My conversation with Douglas Maas was also reassuring. Mr. Maas, a mechanical engineer and president of engineering firm Cosentini Associates, a Tetra Tech company, has designed the airflow system, which was considered in the field as a technological marvel. Yet as an advisory member of a restaurant-safety panel called by the Aspen Institute’s Food and Society Program, he is advocating some extremely low-tech solutions to reduce the risk of indoor food.
Placing movable partitions between tables, which New York State requires, when tables cannot be moved six feet apart, can help block some airborne particles sent by a sneeze or loud talker , Said Mr. Maas. Opening a window or door will allow fresh air to pass through. Yes, in an ideal world the ventilation system of a restaurant would already do this, but the hospitality business is not an ideal world.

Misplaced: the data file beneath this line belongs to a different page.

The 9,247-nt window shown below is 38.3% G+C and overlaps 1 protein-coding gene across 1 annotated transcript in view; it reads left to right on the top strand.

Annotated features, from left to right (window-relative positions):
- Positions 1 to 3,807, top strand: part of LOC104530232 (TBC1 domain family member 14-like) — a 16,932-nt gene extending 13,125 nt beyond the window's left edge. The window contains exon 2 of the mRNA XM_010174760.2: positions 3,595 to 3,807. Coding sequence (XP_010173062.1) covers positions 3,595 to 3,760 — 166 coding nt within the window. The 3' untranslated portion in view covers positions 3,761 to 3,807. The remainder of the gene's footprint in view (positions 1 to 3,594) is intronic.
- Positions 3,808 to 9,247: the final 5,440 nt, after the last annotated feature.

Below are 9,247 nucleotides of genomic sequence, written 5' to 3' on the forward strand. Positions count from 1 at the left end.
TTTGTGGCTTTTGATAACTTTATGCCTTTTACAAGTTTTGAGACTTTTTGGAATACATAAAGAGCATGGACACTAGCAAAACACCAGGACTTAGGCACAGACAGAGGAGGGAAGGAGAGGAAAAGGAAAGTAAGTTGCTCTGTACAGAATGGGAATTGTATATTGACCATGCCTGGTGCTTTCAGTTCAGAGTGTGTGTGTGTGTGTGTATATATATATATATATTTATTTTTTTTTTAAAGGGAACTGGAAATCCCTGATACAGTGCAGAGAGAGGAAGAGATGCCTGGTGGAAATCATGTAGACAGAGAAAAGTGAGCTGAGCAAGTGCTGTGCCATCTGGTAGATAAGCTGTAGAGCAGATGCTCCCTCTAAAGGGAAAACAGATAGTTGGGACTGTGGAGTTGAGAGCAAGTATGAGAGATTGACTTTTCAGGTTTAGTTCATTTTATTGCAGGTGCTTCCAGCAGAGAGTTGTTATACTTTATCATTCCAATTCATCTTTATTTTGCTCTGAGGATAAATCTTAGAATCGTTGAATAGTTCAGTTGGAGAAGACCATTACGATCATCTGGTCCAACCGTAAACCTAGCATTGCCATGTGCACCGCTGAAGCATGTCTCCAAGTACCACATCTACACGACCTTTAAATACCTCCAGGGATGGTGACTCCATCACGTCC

If the contaminated air inside cannot be brought out, Mr. Maas said, filter the air inside the house by contaminating those who contaminate it. Mr. Maas advises restaurants to have their own ventilation systems, many of which have been idle for half a year, thoroughly cleaned and then high-efficiency filters such as MERV-13 or better. If those systems are too old or weak, he recommends purchasing free-standing air purifiers using HEPA filters that can capture airborne particles carrying coronaviruses. Some simple models sell for less than $ 200.
Mr. Maas, who lives in Manhattan, said that a restaurant that follows best practices for safety and has good ventilation and widely spaced tables – separated, perhaps, by partitions – is where he comes from. Will consider eating in weeks.
“He is going to be the first person to walk out of the restaurant when I open,” he said. “I’m fine. A lot of restaurants are taking this very seriously.”
Just as Mr. Maas helped me think about indoor air, architect David Rockwell changed my thinking about indoor space and how it is used. All summer, the first encounter between the diner and the server – the one where you ask if they have a table and they say, just a minute, I’ll check – usually outside, on the sidewalk. What if it stays there in the fall and winter?